The right to defend oneself and others with weapons under legal conditions will be enshrined in the Czech Constitution. It will become part of the Charter of Fundamental Rights and Freedoms. The adjustment is a response to disarmament trends within the EU. As expected, the Senate on Wednesday confirmed the approval of the amendment to the Charter. The change will now be signed by the president, who, unlike ordinary laws, cannot veto constitutional laws.
The Charter of Fundamental Rights and Freedoms will now contain a provision stating that “the right to defend one’s own life or the life of another person with a weapon is guaranteed under the conditions laid down by law.” According to the submitters, the constitutional change will prevent this right from being restricted by ordinary law. It will also strengthen the position of the Czech Republic in discussing other EU regulations.
“The proposal is not only symbolic in nature but can also serve as insurance for the future,” said Senator Martin Červíček on behalf of the submitters.
Červíček pointed to the tendency of some EU countries to ban carrying any objects that could be used as a weapon. According to Červíček, the disarmament of the population will not bring greater security, as criminals will obtain weapons illegally.
Overall, 54 of the 74 senators in the Senate voted in favor of amending the Charter. A three-fifths majority (45 votes) was needed. The proposal was enforced mainly by representatives of the Civic Democratic Party (ODS), the TOP 09 and ANO movements, and the Social Democratic Party (ČSSD). The amendment to the Charter will take effect no earlier than August 1 and no later than September 1.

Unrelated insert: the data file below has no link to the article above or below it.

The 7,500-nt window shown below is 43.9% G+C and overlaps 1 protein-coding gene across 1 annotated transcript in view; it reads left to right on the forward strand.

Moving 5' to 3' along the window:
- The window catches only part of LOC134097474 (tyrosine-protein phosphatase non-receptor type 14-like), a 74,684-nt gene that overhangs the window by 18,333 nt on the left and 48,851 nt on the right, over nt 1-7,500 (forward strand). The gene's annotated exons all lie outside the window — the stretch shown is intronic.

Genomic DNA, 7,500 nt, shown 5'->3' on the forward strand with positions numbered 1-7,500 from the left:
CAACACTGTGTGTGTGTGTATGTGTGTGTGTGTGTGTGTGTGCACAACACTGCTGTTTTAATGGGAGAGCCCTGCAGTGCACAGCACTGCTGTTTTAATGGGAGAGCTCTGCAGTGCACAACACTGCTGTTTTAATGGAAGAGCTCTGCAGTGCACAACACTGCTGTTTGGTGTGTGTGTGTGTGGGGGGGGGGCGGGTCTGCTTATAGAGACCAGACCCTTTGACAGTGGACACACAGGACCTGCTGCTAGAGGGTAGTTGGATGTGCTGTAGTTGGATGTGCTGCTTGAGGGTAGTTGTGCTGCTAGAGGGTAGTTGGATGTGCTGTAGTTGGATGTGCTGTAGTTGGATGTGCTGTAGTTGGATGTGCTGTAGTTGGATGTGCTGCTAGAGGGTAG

The amendment is based on a petition signed by 102,000 people, including many constitutional officials. The petition was prompted by hunters and other gun owners who opposed the European Commission’s efforts to limit ownership of weapons, including legally held ones. The Commission justified its stance, among other things, by pointing out the necessity to take measures against terrorism. However, critics of the EU measure argued that terrorists mostly use illegally obtained weapons. Czechia fought the controversial EU directive in a lawsuit at the Court of Justice of the European Union but failed. The government thus had to make changes to the law on weapons, implementing the EU regulation. The newly approved amendment to the Constitution will, however, override this law.
Title image: A young man makes a gesture in the shape of a gun while visiting an outdoor art exhibit at the Art Banka Museum of Young Art in Prague, Czech Republic, Thursday, Oct. 6, 2011. An art display by the artist Davida Cerneho, showing four replica guns, each over six feet long, hangs in the courtyard of the museum. (AP Photo/Jon Gambrell)